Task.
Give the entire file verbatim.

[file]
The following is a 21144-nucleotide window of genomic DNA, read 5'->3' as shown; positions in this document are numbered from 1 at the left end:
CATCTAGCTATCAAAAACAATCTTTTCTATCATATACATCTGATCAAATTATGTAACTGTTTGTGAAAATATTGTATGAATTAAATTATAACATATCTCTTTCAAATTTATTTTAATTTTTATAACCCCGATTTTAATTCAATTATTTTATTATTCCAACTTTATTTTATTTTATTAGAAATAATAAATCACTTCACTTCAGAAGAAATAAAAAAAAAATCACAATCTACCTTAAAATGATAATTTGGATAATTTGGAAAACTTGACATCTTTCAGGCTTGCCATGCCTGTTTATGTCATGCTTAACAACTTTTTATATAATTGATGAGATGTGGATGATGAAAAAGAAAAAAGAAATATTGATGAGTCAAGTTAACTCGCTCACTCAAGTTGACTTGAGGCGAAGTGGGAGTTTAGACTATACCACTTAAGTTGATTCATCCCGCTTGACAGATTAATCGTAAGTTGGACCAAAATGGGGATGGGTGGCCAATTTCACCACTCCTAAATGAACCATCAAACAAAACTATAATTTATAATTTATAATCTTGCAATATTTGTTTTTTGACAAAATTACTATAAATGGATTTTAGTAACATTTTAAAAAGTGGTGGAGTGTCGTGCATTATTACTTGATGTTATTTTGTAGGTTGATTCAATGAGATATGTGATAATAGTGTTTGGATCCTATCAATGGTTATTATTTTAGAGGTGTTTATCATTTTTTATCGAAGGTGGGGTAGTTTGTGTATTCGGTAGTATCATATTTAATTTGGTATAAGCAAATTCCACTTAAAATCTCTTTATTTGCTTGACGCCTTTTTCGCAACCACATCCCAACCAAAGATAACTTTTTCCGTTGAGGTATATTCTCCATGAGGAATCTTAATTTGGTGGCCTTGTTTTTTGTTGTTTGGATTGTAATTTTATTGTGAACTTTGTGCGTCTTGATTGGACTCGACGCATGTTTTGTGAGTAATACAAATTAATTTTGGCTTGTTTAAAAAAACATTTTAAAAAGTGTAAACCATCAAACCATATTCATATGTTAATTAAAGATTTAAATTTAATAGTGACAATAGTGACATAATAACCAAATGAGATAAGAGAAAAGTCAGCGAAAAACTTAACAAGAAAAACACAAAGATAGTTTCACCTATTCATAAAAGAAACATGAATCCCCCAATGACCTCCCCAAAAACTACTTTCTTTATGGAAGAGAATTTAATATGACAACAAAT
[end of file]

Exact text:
The following is a 21144-nucleotide window of genomic DNA, read 5'->3' as shown; positions in this document are numbered from 1 at the left end:
CATCTAGCTATCAAAAACAATCTTTTCTATCATATACATCTGATCAAATTATGTAACTGTTTGTGAAAATATTGTATGAATTAAATTATAACATATCTCTTTCAAATTTATTTTAATTTTTATAACCCCGATTTTAATTCAATTATTTTATTATTCCAACTTTATTTTATTTTATTAGAAATAATAAATCACTTCACTTCAGAAGAAATAAAAAAAAAATCACAATCTACCTTAAAATGATAATTTGGATAATTTGGAAAACTTGACATCTTTCAGGCTTGCCATGCCTGTTTATGTCATGCTTAACAACTTTTTATATAATTGATGAGATGTGGATGATGAAAAAGAAAAAAGAAATATTGATGAGTCAAGTTAACTCGCTCACTCAAGTTGACTTGAGGCGAAGTGGGAGTTTAGACTATACCACTTAAGTTGATTCATCCCGCTTGACAGATTAATCGTAAGTTGGACCAAAATGGGGATGGGTGGCCAATTTCACCACTCCTAAATGAACCATCAAACAAAACTATAATTTATAATTTATAATCTTGCAATATTTGTTTTTTGACAAAATTACTATAAATGGATTTTAGTAACATTTTAAAAAGTGGTGGAGTGTCGTGCATTATTACTTGATGTTATTTTGTAGGTTGATTCAATGAGATATGTGATAATAGTGTTTGGATCCTATCAATGGTTATTATTTTAGAGGTGTTTATCATTTTTTATCGAAGGTGGGGTAGTTTGTGTATTCGGTAGTATCATATTTAATTTGGTATAAGCAAATTCCACTTAAAATCTCTTTATTTGCTTGACGCCTTTTTCGCAACCACATCCCAACCAAAGATAACTTTTTCCGTTGAGGTATATTCTCCATGAGGAATCTTAATTTGGTGGCCTTGTTTTTTGTTGTTTGGATTGTAATTTTATTGTGAACTTTGTGCGTCTTGATTGGACTCGACGCATGTTTTGTGAGTAATACAAATTAATTTTGGCTTGTTTAAAAAAACATTTTAAAAAGTGTAAACCATCAAACCATATTCATATGTTAATTAAAGATTTAAATTTAATAGTGACAATAGTGACATAATAACCAAATGAGATAAGAGAAAAGTCAGCGAAAAACTTAACAAGAAAAACACAAAGATAGTTTCACCTATTCATAAAAGAAACATGAATCCCCCAATGACCTCCCCAAAAACTACTTTCTTTATGGAAGAGAATTTAATATGACAACAAAT